Investment growth calculator
How to calculate return on investment (ROI)
Return on investment, often shortened to “ROI”, allows you to measure how much money you can make on a financial investment. This could be a stock, a savings account, an index fund, or money you’ve put into a friend’s business.
You can calculate the return on investment by subtracting the initial amount of money that you invested from the final value of your investment. For example if you started with $100 and ended with $120, subtracting $100 from $120 would leave you with $20. If you then divide this number by the initial investment and multiply that by 100, you’ll know your ROI expressed as a percentage. So $20 divided by $100 is 0.2, and multiplied by 100 gives you 20%.
While you can use ROI to determine how profitable an investment needs to be, it does not take into account how much time the asset will be held for. Time is a crucial component when measuring ROI, because depending on your time horizon and other financial obligations, your needs may change.
Things can really snowball fast when compound interest is involved!
How to use our investment calculator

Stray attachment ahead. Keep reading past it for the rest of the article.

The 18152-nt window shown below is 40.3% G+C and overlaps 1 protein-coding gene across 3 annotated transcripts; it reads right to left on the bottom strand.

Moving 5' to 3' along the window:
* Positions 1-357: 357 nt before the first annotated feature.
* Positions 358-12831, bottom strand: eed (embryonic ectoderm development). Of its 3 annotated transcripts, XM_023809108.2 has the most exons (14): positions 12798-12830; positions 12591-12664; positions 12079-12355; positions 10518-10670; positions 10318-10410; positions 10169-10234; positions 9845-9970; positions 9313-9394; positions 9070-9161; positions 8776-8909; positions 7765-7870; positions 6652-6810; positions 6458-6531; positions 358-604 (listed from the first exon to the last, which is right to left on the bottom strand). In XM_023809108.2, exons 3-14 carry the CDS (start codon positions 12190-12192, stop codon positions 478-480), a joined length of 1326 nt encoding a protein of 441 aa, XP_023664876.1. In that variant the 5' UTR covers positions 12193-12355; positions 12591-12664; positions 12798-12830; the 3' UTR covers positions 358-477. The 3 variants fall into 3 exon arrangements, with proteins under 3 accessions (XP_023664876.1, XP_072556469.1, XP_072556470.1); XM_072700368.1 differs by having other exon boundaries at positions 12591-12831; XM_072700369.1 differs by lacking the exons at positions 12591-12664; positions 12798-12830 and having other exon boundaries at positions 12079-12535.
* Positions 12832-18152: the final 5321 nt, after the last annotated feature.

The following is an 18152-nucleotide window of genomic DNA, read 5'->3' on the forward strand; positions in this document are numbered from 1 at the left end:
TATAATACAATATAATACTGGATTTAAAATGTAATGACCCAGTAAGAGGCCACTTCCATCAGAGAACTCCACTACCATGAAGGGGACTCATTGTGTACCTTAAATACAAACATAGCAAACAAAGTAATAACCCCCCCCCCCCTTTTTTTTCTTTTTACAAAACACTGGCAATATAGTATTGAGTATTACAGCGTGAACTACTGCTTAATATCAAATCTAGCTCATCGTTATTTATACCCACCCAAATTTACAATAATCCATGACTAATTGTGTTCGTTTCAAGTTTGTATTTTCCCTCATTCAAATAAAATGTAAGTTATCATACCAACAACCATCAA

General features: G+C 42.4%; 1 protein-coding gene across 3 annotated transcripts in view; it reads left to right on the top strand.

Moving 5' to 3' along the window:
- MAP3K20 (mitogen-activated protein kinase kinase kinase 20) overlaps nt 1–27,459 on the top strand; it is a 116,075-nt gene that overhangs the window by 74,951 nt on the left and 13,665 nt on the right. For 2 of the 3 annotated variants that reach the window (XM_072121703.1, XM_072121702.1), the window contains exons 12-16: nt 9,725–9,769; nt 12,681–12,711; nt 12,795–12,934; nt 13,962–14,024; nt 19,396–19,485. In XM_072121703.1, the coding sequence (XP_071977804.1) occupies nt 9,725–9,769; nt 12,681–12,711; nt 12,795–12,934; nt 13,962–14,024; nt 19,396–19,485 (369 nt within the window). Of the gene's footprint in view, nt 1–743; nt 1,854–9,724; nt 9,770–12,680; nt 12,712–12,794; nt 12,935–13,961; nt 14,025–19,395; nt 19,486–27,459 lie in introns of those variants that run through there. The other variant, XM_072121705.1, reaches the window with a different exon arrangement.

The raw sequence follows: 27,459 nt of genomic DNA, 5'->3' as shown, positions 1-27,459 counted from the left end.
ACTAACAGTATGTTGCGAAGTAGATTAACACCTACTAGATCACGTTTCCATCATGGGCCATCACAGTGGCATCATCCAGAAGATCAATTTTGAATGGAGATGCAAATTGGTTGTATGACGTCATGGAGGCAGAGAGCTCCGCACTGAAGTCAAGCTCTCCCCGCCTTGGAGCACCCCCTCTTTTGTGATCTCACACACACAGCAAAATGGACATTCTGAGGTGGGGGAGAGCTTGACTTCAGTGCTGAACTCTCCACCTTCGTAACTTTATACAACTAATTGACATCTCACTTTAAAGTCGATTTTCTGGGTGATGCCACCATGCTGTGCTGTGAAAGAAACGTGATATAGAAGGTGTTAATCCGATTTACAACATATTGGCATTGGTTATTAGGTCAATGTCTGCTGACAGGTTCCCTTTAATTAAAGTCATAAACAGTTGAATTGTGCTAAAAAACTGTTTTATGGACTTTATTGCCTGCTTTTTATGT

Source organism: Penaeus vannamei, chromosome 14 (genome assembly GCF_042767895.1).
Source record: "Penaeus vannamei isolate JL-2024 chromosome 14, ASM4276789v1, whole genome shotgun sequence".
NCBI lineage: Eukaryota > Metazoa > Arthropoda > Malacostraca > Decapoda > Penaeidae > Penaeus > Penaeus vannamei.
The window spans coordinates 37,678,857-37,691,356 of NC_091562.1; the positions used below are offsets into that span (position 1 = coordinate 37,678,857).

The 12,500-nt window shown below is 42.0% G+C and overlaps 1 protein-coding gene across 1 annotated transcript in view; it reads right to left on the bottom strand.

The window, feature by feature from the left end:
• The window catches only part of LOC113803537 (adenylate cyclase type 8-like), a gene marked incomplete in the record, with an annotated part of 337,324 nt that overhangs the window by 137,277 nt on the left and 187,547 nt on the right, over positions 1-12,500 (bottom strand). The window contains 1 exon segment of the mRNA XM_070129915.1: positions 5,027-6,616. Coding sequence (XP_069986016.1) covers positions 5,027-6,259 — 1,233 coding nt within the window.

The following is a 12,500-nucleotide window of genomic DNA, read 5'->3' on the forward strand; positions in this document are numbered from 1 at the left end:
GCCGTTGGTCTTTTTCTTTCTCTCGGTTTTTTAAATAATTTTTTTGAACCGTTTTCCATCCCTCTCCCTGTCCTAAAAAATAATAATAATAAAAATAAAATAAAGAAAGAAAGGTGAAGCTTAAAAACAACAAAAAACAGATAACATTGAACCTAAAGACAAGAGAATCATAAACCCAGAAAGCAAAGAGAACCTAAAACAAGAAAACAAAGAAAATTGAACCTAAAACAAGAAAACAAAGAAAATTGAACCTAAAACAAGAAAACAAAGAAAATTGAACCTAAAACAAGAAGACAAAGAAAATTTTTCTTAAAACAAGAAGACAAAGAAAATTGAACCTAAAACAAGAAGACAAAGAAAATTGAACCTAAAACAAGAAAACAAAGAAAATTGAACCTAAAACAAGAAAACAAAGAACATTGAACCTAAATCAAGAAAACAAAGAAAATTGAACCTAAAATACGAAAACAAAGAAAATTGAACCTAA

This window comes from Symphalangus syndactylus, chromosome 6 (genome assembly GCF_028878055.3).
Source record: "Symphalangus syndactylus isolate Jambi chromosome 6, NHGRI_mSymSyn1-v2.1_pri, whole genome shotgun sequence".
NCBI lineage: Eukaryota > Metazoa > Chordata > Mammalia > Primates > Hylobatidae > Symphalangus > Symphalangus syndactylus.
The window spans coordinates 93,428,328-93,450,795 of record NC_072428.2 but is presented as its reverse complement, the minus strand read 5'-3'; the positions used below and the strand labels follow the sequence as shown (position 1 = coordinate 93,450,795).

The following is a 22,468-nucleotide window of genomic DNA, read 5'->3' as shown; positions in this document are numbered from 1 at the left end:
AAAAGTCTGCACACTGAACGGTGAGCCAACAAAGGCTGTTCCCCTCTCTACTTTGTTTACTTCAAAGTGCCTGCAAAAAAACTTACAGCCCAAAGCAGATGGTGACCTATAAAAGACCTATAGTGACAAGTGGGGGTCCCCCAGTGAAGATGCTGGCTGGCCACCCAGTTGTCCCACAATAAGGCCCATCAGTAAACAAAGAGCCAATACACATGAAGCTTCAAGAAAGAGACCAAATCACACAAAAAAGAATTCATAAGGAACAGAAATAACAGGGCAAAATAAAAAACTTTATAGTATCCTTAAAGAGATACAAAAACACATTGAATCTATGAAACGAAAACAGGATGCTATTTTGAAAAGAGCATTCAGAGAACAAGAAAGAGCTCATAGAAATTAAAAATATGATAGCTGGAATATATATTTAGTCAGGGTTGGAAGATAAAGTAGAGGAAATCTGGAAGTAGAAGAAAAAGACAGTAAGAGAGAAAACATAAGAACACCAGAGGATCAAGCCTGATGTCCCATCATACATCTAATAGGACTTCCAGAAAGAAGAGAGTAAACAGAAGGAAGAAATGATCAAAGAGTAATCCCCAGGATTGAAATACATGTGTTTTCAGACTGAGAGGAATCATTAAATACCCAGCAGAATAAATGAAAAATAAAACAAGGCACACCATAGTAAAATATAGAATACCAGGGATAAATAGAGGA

Starting amount: this is the amount you’ve saved or invested so far. The total balance of your investment accounts for example.
Additional contribution each year: this is the annual cash contributions you expect to make in the future. For example, if you budget to contribute $200 a month to your investments, put $2,400 into this field.
Number of years: this is your investing time horizon. For example, if you’re a 32 year old trying to see how much money you’d have when you’re 68, you could put 36 into this field.
Rate of return: this is your expected annual return. For cash savings, it will be the interest rate you’re getting from the bank. For investments, you’ll have to make a guess as nothing is guaranteed.
Charlie Barton is a writer at Unbiased. He has been writing about personal finance and investing since 2017, with extensive knowledge of platforms and products. Charlie has a first-class degree from the London School of Economics.